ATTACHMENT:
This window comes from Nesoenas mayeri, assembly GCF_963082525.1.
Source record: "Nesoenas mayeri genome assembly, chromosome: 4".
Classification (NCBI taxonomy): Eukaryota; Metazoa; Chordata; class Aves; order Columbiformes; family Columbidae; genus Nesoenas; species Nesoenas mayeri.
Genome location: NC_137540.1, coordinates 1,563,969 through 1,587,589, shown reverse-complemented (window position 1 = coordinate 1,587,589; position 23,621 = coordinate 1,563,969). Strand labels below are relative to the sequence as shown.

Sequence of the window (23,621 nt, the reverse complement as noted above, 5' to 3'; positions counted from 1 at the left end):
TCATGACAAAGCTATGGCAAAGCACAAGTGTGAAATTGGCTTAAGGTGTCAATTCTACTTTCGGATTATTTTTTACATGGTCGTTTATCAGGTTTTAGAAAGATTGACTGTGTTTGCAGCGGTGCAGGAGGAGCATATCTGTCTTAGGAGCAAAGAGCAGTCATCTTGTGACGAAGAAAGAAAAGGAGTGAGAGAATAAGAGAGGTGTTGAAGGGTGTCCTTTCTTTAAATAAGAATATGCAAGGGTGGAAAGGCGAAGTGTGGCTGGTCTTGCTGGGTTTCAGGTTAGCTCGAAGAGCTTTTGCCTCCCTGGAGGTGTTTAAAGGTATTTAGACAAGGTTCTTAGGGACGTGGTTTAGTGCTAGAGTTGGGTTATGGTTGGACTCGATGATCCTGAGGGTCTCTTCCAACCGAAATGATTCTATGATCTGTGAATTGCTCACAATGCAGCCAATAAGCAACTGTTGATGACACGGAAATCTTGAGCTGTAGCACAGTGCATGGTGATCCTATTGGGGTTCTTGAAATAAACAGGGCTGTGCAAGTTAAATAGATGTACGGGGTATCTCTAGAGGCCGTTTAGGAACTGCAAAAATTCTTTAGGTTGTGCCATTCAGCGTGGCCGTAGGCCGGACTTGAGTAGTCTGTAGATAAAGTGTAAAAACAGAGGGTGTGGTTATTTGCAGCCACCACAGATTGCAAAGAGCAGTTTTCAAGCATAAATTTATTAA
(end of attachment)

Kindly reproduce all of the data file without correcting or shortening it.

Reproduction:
This window comes from Nesoenas mayeri, assembly GCF_963082525.1.
Source record: "Nesoenas mayeri genome assembly, chromosome: 4".
Classification (NCBI taxonomy): Eukaryota; Metazoa; Chordata; class Aves; order Columbiformes; family Columbidae; genus Nesoenas; species Nesoenas mayeri.
Genome location: NC_137540.1, coordinates 1,563,969 through 1,587,589, shown reverse-complemented (window position 1 = coordinate 1,587,589; position 23,621 = coordinate 1,563,969). Strand labels below are relative to the sequence as shown.

Sequence of the window (23,621 nt, the reverse complement as noted above, 5' to 3'; positions counted from 1 at the left end):
TCATGACAAAGCTATGGCAAAGCACAAGTGTGAAATTGGCTTAAGGTGTCAATTCTACTTTCGGATTATTTTTTACATGGTCGTTTATCAGGTTTTAGAAAGATTGACTGTGTTTGCAGCGGTGCAGGAGGAGCATATCTGTCTTAGGAGCAAAGAGCAGTCATCTTGTGACGAAGAAAGAAAAGGAGTGAGAGAATAAGAGAGGTGTTGAAGGGTGTCCTTTCTTTAAATAAGAATATGCAAGGGTGGAAAGGCGAAGTGTGGCTGGTCTTGCTGGGTTTCAGGTTAGCTCGAAGAGCTTTTGCCTCCCTGGAGGTGTTTAAAGGTATTTAGACAAGGTTCTTAGGGACGTGGTTTAGTGCTAGAGTTGGGTTATGGTTGGACTCGATGATCCTGAGGGTCTCTTCCAACCGAAATGATTCTATGATCTGTGAATTGCTCACAATGCAGCCAATAAGCAACTGTTGATGACACGGAAATCTTGAGCTGTAGCACAGTGCATGGTGATCCTATTGGGGTTCTTGAAATAAACAGGGCTGTGCAAGTTAAATAGATGTACGGGGTATCTCTAGAGGCCGTTTAGGAACTGCAAAAATTCTTTAGGTTGTGCCATTCAGCGTGGCCGTAGGCCGGACTTGAGTAGTCTGTAGATAAAGTGTAAAAACAGAGGGTGTGGTTATTTGCAGCCACCACAGATTGCAAAGAGCAGTTTTCAAGCATAAATTTATTAA